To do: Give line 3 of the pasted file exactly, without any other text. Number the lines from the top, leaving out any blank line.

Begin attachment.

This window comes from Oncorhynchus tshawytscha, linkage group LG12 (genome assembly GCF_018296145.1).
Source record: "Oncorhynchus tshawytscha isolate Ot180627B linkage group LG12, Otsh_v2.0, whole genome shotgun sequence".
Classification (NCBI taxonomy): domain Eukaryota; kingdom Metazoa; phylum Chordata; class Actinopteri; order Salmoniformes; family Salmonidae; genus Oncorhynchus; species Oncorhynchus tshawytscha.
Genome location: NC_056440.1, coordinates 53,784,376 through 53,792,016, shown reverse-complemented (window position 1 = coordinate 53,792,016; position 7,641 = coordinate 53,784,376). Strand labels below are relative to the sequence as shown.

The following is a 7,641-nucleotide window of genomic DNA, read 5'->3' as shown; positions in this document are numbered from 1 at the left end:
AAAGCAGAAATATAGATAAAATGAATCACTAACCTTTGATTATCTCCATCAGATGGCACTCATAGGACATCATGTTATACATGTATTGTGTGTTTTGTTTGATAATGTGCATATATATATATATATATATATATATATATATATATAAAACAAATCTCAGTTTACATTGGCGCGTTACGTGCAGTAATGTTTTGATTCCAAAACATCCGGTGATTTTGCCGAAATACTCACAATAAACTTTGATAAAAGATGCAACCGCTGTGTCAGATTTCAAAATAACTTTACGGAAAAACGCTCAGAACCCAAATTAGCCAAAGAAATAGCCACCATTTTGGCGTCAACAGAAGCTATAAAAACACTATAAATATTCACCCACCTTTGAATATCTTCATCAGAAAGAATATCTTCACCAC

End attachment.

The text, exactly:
Classification (NCBI taxonomy): domain Eukaryota; kingdom Metazoa; phylum Chordata; class Actinopteri; order Salmoniformes; family Salmonidae; genus Oncorhynchus; species Oncorhynchus tshawytscha.